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Back to the future

Throughout the West Australian grainbelt shimmering crops of wheat, barley, canola and oats stretch as far as the eye can see – glowing liquid gold under the outback sun. Harvested with larger and larger machinery each year, these massive monocrops have dominated our agricultural landscape since the 1950’s, with Western Australian grain exports contributing around $4 billion to the state’s economy each year.

These highly homogenised grains are shipped all over the world, to be processed into noodles, cereals, finely-ground flours and thousands of baked products. They return to us in an array of brightly coloured plastic packages as biscuits, pastas, pastries and snack foods – a part of our daily food consumption since the industrial revolution.

But the consumer tide is turning. Fuelled by emerging research and diet trends like keto, paleo, low sugar and gluten free, health-conscious foodies are demanding more raw, unprocessed foods with a nutritional edge. High protein, low GI wholegrains like teff, spelt and quinoa are a much richer source of vitamins and minerals than processed wheat. Relatively unchanged since ancient times, these healthy grains are being embraced as the best thing since sliced bread.

Roger Duggan, founder of Black Barley Australia, is surfing this ancient grain wave – bringing a welcome diversity to our local food landscape with a little-known variety of barley. Beginning with only a handful of grain he procured from a seed bank in a NSW university, Roger has grown out his black barley crop to an almost commercial level, dropping this ancient grain back to into our food future.

“It’s a great alternative to other grains. It is good nutritionally and low in gluten. What I really found attractive was that it is the only grain that is eaten with its bran layer intact – it’s an added health benefit and also means it doesn’t need that extra level of processing.”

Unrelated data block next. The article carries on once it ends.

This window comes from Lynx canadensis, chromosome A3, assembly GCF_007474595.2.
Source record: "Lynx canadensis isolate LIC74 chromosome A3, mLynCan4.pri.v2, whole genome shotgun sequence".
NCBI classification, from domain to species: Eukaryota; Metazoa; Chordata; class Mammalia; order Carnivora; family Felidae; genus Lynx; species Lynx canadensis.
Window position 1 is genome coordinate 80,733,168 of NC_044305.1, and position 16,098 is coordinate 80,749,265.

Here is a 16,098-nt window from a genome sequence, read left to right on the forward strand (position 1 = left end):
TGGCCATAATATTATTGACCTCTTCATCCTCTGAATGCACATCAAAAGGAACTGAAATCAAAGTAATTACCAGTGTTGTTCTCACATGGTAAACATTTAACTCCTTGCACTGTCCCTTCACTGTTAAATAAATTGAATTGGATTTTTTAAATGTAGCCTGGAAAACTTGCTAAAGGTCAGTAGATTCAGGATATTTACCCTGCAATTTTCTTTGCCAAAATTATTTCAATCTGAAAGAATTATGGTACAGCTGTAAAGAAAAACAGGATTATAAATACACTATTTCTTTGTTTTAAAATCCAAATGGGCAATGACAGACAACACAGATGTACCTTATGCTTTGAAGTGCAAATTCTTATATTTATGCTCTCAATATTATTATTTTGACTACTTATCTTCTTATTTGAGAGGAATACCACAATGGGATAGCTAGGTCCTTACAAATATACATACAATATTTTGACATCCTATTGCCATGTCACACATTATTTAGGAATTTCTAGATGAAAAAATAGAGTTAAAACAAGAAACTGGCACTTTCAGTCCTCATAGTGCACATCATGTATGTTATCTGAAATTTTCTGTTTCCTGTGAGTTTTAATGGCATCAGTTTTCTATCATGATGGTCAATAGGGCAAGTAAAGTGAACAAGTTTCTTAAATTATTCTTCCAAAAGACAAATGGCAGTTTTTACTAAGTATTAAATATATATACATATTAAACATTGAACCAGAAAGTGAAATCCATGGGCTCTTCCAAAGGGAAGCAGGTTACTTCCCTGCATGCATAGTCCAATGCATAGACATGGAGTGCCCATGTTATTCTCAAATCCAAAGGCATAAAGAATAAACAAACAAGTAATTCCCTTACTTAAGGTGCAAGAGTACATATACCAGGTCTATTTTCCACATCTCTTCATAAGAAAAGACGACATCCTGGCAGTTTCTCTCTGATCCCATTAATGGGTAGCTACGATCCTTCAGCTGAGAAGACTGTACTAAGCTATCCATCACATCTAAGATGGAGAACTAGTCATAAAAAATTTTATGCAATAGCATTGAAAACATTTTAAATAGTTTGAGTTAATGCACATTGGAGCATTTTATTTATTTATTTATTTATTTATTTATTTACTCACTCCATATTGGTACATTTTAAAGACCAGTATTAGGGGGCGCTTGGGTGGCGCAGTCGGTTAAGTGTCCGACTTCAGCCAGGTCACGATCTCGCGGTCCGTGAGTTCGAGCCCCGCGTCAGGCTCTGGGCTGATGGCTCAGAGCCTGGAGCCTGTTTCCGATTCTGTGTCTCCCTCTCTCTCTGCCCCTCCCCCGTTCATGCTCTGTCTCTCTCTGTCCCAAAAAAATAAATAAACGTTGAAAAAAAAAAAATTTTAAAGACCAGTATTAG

A whole grain consists of 3 main parts: the hard outer layer known as the bran, which contains fibre, minerals and antioxidants; the nutrient-rich core called the germ and the endosperm – the biggest part of the grain, which contains mostly carbohydrates and protein.

Refined grains, generally used to make fine flour, have had both the bran and germ removed, leaving just the endosperm. It’s this process which literally goes against the grain of healthy dietary recommendations.

In his first official season, Roger harvested 10 tonnes of black barley all up – enough to share his new taste sensation and concept with chefs and restaurants around the country. The product was embraced by well-known cook and writer Maggie Beer, who developed some recipes for the unusual grain. Maggie also encouraged Roger to enter the Harvey Norman delicious Awards, for which Black Barley Australia took out a gold in the “From the Earth” section in 2018. It was a fundamental step in growing awareness of the product and has sparked an ongoing interest, not just from chefs, but from brewers such as Kirin, who are keen to cultivate a black barley malt for beer, and even a Japanese miso-maker who is experimenting with a unique barley miso.

Roger called on family and friends to put in a crop of black barley on their properties, a couple of hectares at his family farm at New Norcia and more at friends’ farms in Beverly and York. “A lot of them put it in their house paddocks, which is cute,” he says. It also means its less likely to endure the broadacre spaying and monoculture methods typically used in mainstream agriculture.